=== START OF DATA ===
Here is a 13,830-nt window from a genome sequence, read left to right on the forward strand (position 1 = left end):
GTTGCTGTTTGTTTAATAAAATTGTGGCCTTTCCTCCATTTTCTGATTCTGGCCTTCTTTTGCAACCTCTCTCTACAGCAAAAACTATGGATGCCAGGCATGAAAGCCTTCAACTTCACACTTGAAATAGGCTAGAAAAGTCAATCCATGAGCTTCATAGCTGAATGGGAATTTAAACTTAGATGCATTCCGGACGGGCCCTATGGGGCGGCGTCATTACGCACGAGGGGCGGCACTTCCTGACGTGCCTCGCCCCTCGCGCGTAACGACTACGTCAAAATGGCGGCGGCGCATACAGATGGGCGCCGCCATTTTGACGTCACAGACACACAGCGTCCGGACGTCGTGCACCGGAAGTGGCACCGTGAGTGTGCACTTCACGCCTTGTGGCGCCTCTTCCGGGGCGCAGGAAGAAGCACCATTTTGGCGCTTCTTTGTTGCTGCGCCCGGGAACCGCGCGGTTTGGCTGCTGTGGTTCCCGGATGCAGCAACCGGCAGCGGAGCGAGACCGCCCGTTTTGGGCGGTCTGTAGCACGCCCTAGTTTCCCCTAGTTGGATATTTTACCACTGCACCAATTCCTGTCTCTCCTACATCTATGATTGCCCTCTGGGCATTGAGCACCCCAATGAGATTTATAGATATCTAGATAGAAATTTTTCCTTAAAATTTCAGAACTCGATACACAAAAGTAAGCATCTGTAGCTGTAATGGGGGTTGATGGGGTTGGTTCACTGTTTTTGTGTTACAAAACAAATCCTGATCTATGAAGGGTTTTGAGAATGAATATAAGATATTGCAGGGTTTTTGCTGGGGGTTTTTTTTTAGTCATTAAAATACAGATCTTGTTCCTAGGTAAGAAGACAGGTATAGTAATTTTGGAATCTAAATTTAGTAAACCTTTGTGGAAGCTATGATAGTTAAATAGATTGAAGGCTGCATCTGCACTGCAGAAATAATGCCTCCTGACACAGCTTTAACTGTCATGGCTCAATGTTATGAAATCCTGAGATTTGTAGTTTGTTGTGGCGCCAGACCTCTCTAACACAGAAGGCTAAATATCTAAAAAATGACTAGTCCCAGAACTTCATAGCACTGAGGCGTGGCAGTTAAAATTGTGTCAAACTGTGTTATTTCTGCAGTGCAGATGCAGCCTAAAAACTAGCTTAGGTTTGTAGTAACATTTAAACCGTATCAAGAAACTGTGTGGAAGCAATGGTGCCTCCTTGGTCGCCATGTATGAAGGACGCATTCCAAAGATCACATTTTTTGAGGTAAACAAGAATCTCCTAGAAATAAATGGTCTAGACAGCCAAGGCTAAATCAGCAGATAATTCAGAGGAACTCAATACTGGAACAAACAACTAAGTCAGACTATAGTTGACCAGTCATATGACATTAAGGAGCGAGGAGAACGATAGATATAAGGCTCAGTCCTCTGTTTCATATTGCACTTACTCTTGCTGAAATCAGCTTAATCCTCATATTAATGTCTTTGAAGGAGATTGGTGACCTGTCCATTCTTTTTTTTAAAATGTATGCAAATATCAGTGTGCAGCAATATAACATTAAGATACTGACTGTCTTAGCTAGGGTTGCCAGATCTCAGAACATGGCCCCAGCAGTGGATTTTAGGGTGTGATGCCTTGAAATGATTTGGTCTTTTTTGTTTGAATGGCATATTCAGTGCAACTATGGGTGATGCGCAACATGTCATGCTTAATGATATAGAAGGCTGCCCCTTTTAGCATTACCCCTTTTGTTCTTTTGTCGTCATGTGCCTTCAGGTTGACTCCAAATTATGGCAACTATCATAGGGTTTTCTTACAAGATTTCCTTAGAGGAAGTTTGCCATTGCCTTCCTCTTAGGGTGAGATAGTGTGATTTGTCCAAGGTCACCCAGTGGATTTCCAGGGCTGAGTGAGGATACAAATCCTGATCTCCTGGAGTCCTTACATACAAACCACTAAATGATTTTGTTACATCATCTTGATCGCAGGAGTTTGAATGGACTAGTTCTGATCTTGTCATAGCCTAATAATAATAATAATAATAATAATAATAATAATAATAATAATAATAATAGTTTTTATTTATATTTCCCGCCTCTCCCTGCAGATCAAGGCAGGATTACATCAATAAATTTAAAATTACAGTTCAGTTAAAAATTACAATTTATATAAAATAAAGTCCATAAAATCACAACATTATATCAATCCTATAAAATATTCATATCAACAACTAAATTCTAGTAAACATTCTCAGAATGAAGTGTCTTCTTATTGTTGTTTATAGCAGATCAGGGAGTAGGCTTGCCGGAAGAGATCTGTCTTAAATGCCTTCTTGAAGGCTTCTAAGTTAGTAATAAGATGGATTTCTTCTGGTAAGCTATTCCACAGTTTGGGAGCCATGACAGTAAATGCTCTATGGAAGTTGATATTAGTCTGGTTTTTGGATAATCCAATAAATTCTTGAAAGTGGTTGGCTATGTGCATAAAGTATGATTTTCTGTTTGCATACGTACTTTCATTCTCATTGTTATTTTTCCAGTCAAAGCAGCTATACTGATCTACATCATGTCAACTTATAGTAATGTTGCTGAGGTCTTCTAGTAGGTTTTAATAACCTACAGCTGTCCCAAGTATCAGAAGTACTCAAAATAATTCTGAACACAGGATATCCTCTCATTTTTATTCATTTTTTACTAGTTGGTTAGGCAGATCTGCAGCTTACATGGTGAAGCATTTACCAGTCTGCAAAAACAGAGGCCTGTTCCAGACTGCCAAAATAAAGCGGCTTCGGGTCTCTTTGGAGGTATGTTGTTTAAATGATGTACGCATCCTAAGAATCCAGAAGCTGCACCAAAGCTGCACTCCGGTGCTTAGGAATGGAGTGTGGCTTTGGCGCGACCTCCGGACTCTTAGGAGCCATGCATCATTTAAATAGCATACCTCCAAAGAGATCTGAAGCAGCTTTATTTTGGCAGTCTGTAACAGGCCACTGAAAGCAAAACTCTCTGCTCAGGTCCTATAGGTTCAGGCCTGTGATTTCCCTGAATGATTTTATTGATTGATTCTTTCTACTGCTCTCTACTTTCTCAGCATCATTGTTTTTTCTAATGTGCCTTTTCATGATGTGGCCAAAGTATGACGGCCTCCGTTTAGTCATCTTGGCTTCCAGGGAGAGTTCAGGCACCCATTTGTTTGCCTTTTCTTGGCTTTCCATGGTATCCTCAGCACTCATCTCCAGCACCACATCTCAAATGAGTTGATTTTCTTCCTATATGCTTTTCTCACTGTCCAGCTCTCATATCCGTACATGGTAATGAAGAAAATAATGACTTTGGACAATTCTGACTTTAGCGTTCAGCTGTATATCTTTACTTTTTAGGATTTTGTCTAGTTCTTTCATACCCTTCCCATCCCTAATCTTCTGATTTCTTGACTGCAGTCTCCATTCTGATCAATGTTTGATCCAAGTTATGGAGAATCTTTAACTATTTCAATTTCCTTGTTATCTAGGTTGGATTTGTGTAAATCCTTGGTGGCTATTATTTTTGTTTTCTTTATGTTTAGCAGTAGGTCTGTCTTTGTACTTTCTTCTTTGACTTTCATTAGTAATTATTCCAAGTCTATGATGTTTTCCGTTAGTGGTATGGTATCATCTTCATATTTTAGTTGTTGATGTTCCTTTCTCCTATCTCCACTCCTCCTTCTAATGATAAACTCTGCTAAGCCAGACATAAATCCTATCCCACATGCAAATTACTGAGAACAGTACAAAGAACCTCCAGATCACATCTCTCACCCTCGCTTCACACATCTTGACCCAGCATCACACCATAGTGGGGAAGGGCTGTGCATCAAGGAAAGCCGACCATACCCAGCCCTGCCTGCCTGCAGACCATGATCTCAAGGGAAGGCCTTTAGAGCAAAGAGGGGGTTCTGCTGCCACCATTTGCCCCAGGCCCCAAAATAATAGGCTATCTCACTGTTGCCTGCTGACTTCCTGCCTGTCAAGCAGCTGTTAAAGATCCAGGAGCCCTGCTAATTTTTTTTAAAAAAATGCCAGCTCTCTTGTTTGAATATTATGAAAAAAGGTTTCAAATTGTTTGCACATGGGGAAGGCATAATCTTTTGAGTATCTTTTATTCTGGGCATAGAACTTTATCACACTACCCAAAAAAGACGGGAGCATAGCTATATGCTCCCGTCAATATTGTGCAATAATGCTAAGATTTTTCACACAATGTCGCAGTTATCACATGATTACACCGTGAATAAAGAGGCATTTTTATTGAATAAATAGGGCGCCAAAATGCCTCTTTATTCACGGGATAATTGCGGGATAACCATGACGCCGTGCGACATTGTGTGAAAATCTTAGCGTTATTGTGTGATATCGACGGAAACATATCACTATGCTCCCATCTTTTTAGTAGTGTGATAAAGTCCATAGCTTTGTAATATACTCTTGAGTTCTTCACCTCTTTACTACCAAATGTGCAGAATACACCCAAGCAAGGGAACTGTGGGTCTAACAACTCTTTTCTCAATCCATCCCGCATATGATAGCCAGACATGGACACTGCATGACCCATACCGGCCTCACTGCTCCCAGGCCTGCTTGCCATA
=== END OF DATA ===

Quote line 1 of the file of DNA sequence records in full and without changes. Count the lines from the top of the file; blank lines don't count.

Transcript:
Here is a 13,830-nt window from a genome sequence, read left to right on the forward strand (position 1 = left end):